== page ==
Benchmark your talent management technology approach

Benchmarking your talent management technology practices against tier 1 competition is a great way to convince a CEO that your current approach to talent management technology strategy is deficient and may need to be improved. Therefore, as part of building the business case for a specific strategy or solution, you should show how your tier 1 competitors are using talent management software to gain competitive advantage. While research will likely be required, analyst firms and vendor websites offer a plethora of information to aid in the pursuit of this information; not the least of which often takes the form of client-specific case studies. Aside from providing priceless data on potential competitors, these reports also allow for: a unique type of vendor evaluation—giving organizations an "apples-to-apples" comparison snapshot; and a leg up on the market's talent management technology trends.

Further, going through the process and research of benchmarking, it is likely that data points can also be found on how other organizations (even outside of your direct competitors) have successfully created their own business case for talent management software.

Link the talent management system to overall business strategy

More than anything, executives in the C-suite will need to see how any new talent management system or solution fits into the overall business strategy and helps the organization meet specific business goals. While a seemingly daunting task, evidence abounds that shows just how effective talent management systems can be at underpinning organizational strategies. For example, recent research from Deloitte highlights that the top two HR differentiators of companies with top quartile profitability were the talent management elements of succession planning and compensation based on performance—a key indication that the organizational initiatives fueled by talent management technology are key contributing factors to profitability. What CEO would not find that argument compelling?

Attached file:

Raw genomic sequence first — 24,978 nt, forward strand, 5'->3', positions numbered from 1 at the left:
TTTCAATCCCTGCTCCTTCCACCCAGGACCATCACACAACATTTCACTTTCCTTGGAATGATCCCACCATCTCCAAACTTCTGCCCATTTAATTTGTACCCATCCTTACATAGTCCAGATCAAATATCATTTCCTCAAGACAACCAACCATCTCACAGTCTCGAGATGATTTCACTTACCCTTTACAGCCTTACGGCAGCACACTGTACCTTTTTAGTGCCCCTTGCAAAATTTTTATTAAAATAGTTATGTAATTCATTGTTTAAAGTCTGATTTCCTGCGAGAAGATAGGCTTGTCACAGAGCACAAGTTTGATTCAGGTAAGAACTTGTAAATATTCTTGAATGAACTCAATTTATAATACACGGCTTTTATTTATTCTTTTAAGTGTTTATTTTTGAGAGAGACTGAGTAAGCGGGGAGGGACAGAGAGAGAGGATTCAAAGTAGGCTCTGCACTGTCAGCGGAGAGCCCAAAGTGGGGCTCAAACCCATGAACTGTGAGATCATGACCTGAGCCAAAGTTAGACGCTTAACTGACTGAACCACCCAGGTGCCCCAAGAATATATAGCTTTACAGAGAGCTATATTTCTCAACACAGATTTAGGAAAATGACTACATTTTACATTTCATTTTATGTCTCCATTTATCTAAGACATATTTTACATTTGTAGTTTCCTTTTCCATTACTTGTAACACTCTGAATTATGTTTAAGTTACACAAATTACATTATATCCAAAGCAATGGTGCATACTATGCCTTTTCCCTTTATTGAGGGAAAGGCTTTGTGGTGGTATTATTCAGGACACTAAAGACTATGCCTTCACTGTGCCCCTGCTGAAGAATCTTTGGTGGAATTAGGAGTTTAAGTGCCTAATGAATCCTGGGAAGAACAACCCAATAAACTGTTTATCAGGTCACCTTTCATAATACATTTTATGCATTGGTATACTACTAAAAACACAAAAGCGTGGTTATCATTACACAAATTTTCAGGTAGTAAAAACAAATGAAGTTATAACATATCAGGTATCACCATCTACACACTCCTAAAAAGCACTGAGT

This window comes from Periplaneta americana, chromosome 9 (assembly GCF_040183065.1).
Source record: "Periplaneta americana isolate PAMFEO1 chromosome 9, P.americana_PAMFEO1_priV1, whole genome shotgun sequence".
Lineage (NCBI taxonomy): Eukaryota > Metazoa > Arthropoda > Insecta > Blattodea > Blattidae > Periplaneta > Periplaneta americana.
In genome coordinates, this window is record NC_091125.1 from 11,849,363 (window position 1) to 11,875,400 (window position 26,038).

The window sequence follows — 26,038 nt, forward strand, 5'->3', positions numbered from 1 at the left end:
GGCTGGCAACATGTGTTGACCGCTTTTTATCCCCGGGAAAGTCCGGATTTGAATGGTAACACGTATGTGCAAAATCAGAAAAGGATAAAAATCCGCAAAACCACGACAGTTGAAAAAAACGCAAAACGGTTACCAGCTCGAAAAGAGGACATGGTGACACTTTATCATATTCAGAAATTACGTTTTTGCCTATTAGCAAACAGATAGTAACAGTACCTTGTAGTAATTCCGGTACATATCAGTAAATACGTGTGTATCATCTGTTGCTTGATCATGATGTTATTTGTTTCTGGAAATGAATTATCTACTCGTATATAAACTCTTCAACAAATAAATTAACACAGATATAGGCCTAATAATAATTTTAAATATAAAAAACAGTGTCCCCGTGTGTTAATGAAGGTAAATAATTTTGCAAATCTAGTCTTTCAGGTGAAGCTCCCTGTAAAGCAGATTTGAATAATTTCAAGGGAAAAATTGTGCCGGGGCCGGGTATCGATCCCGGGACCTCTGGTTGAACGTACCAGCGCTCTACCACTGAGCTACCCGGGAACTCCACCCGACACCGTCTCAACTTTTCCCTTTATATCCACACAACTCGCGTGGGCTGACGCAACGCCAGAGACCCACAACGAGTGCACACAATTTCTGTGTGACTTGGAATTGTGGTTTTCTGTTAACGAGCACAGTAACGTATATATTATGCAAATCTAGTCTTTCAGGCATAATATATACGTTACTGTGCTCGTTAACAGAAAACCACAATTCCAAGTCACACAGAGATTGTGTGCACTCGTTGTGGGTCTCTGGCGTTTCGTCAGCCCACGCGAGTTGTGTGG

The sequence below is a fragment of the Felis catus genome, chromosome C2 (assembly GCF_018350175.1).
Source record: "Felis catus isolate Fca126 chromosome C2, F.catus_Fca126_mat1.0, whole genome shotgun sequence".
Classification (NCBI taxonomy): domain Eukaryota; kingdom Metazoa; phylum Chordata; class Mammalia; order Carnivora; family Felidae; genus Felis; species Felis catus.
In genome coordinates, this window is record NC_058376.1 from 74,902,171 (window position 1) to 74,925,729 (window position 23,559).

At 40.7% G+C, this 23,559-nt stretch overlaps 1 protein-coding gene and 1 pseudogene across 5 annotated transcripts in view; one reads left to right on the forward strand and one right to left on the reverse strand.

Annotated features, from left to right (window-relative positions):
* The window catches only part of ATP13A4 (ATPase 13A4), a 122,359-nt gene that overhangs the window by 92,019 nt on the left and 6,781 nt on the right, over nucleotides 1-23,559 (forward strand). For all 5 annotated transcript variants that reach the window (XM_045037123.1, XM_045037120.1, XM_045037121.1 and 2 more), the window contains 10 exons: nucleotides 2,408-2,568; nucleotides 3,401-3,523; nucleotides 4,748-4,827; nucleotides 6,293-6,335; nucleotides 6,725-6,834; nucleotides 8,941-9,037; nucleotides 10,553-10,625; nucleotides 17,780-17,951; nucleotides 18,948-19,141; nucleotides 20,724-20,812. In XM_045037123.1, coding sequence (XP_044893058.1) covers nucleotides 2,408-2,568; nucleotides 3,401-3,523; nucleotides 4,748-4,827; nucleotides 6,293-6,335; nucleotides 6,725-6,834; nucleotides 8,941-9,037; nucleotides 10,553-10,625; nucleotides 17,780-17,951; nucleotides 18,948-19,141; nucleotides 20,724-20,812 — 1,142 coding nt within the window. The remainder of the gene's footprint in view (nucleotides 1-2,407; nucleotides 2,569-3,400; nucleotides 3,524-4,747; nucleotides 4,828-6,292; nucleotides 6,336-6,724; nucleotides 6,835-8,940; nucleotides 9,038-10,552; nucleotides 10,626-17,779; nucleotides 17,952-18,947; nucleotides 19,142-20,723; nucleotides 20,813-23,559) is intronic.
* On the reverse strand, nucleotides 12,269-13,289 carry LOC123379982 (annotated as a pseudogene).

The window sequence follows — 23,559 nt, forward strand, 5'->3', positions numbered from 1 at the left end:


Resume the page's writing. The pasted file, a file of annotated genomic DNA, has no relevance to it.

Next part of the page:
Bottom-line for the talent management software business case

With the current global talent shortages affecting the majority of businesses and compromising their ability to compete effectively, talent management is top of the agenda. Most CEOs are receptive to proposals that will enhance their talent management practices and in reality many of them will be expecting it. These factors create an incredible opportunity for HR talent strategists to intervene and put talent management technology on the table. However, organizations have to be cognizant of the fact that a strong business case is necessary in order for that opportunity to see fruition and for talent management software to become the key part of the solution (to addressing chronic talent shortages) it's meant to be. End

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Author  Author: Kazim Ladimeji
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As Manpower's Annual Talent Shortage survey indicates, 52% of organizations are struggling to fill key roles—a 14% increase over 2010.